With metta

I’m currently writing my Master’s dissertation on the topic of stream-entry in the early Buddhist texts. One of the things I am questioning is precisely the synonymy between the arising of the dhamma eye and stream-entry, because I realised that those situations in the sutta almost never (to the best of my knowledge at the moment) use the language of stream-entry. I think I have it somewhere in my notes that perhaps there is an instance in which after the dhamma eye one is said to have abandoned the three fetters and therefore become a stream-enterer, but there is another one in which the result is a higher attainment, and most of the times (almost always) we are not told. It simply doesn’t use the language of the four stages. Instead it tends to be related to taking refuge and becoming a lay follower, and sometimes this comes first and later the dhamma eye arises in that person, and some other times the arising of the dhamma eye causes someone to take refuge and become a lay follower.

I obviously cannot go in the full details of what I’m writing, basically because I should be writing my dissertation just now LOL But it might be helpful to remember that the treatment of the stages as a momentary thing belongs to a later period. In the early texts something like stream-entry is not a moment or an insight or a meditative experience, it is fundamentally a condition, i.e. being a stream-enterer. One of the main definitions, for example, is that a stream-enterer is anyone who has full confidence in the Buddha, dhamma and sangha and has a virtuous behaviour.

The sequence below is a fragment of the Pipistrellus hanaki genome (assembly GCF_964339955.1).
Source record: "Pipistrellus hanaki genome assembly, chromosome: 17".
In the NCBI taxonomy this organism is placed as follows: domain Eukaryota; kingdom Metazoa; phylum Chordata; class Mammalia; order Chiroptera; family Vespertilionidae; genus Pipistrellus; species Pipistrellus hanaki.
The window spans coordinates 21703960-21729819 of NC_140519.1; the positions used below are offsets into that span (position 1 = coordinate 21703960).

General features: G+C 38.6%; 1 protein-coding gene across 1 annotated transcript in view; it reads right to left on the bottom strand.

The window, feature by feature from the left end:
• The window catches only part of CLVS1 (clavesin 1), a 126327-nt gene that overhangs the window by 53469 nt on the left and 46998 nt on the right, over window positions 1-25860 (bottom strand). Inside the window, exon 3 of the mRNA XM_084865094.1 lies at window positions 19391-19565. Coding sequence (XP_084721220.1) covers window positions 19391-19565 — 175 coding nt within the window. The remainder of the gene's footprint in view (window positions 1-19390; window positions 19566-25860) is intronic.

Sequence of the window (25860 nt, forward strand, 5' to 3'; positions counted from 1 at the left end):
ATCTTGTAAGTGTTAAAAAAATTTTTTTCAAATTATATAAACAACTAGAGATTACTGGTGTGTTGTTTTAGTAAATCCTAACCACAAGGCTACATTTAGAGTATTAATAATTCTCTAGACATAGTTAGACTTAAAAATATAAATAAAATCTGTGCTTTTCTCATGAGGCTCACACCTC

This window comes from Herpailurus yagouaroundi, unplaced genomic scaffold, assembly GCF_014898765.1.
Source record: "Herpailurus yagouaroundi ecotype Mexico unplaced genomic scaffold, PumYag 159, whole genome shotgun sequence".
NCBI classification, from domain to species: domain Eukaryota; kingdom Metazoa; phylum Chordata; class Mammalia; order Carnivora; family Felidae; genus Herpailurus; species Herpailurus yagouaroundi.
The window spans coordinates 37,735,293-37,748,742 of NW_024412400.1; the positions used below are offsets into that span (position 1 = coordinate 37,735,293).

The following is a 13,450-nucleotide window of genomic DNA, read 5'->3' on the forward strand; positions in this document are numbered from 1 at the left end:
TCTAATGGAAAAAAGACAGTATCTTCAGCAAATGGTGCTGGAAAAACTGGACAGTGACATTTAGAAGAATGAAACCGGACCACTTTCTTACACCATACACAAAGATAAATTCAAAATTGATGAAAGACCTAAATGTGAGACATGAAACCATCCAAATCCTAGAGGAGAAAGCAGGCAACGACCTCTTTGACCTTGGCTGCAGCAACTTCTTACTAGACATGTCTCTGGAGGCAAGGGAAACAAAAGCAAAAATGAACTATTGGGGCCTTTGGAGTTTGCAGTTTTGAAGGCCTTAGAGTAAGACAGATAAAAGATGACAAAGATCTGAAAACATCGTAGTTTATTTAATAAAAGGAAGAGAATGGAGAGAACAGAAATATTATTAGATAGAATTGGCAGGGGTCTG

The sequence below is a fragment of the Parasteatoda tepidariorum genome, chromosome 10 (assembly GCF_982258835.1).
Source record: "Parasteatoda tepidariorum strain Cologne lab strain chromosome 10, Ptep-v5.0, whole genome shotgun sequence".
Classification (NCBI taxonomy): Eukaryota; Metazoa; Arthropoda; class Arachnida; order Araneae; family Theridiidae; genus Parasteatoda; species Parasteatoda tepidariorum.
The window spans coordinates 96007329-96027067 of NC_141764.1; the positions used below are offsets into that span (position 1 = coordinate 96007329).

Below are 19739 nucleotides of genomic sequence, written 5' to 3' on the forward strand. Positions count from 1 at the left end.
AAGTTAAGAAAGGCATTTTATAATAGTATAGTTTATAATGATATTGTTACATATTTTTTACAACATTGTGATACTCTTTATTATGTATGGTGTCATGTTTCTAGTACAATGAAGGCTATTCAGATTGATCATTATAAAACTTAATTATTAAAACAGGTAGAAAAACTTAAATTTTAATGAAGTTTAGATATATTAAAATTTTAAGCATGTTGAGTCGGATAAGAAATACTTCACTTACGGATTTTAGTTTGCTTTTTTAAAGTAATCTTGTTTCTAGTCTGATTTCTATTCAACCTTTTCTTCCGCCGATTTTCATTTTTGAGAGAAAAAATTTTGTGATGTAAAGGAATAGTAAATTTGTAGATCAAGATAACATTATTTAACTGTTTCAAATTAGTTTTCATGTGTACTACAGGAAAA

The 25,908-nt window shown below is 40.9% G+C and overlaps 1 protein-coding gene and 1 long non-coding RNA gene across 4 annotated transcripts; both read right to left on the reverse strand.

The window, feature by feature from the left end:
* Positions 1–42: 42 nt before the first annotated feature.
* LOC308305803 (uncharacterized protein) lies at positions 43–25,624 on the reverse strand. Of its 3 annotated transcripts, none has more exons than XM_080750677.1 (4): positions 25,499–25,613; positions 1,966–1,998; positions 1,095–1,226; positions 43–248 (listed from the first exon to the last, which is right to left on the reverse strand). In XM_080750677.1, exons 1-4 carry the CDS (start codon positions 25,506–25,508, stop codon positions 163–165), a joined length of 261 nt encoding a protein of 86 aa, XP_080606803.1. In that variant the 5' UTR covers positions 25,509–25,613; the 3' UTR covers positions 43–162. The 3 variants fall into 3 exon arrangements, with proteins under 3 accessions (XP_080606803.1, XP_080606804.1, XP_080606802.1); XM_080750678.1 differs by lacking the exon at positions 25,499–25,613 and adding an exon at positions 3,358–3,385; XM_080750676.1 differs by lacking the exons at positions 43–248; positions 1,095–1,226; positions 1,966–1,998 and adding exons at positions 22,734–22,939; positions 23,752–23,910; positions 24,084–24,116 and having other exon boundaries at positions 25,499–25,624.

The other definition is that it is someone who has entered the ‘stream’ of the Noble Eightfold Path. The other is that they have known and seen the four noble truths, five aggregates, DO etc. Without making the (easy) mistake of choosing one and then nenglecting the other definitions, it is best to see if it is possible to determine one way to be inclusive and be able to hold all these descriptions in one conceptual container which is the stream entrant.

with metta


I agree with you… :slight_smile:

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Please share with us your study once it’s approved, I at least would be interested!


Upatissa (later, Ven Sariputta) becomes a stream entrant in one moment. So do others immediately after listening to the Dhamma by the Buddha.

With metta

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Anathapindika I believe was another example of this. He heard the Buddha and had immediate faith and is mentioned as having attained sotapanna from that.

One of my favorite parts is where Anathapindika is asked by other ascetics what the Buddha teaches. Anathapindika remarks something along the lines of “I don’t know much about what the venerable one teaches”. (This is a stream enterer saying this) That surprised me when I read it, but it shows there are a few ways to “get there”.

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Doesn’t that just mean they were converted the Buddhism?

It’s sort of like when someone goes to hear a political speech and gets “bowled over” by the presentation. They then enter the stream of that candidate’s campaign.

As I understand it; the chronology is somewhat compressed. A person hears the Dhamma, gains faith… become stream enterer. The Buddha may proclaim them a stream enterer before it happens by way of the divine eye. They have the correct causes and conditions to become a stream enterer in this life.

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Oh come on, really? :wink: I guess if you thought the Buddha was akin to Gary Johnson or something like that…